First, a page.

Phillip A. Ellis
Deep in the forgotten desert, stone colossi rear high above the burning sands that surround and threaten to overwhelm them. They stare eternally with their sightless eyes, knowing only the fate of those damned to wander fruitlessly across the eternally lifeless wastes. For, though the air roils above the furnace glare of the desert, they
see the Wanderers' bodies shimmer, they feel the Wanderers' flesh roast and drip in liquescent strips from their cracking and blackening bones.
While distant oases shimmer and hover high in the desert air, the Sentinels stand with little thought, and even less, nay, with no care for the Wanderers.
Yet they brood and they stare in the still days and the dark nights. They brood and they stare as the desert storms arise as upflung oceans of sand, shredding flesh and tearing internal organs from the Wanderers' sand-scoured bones, drowning nomads' tents, and sundering the walls of citadels and towns in its mindless noise and fury. They brood and they stare in the proper seasons when ghouls and ghostly forms and shrieking sand-demons rise and rejoice upon their pedestal of finely scoured stone.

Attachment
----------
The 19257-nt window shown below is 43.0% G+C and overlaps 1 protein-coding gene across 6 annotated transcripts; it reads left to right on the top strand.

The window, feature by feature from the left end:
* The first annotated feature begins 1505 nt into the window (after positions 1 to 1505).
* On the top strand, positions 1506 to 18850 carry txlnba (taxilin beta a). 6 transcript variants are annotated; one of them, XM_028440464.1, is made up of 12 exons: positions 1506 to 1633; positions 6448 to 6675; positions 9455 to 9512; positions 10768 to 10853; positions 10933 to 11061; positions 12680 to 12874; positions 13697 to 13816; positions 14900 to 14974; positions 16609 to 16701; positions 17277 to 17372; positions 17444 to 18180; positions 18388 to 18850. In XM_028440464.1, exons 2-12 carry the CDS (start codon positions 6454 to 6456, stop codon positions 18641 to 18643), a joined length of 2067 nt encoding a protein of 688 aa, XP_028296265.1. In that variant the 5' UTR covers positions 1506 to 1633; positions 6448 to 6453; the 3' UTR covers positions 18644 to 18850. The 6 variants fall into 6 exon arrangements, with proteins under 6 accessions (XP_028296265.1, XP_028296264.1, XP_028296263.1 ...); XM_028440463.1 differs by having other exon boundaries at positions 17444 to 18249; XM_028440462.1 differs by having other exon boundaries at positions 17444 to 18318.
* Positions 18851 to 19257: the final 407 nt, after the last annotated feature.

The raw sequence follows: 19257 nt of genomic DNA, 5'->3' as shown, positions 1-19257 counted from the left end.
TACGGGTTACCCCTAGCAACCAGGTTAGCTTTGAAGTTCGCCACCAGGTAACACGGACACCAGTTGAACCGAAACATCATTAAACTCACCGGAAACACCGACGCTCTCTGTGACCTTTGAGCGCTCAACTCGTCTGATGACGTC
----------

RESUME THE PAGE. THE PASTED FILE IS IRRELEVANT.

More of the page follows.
For the Sentinels live, but not as terrestrial beings do.
They remember how and when they came here from the utterly cold and remote reaches of space. They remember how the Old Ones came after them, and of the multitudes of races after them. But now, they sit there and wait, with a patience born out of eternity.
Created: March 12, 1999; Updated: August 9, 2004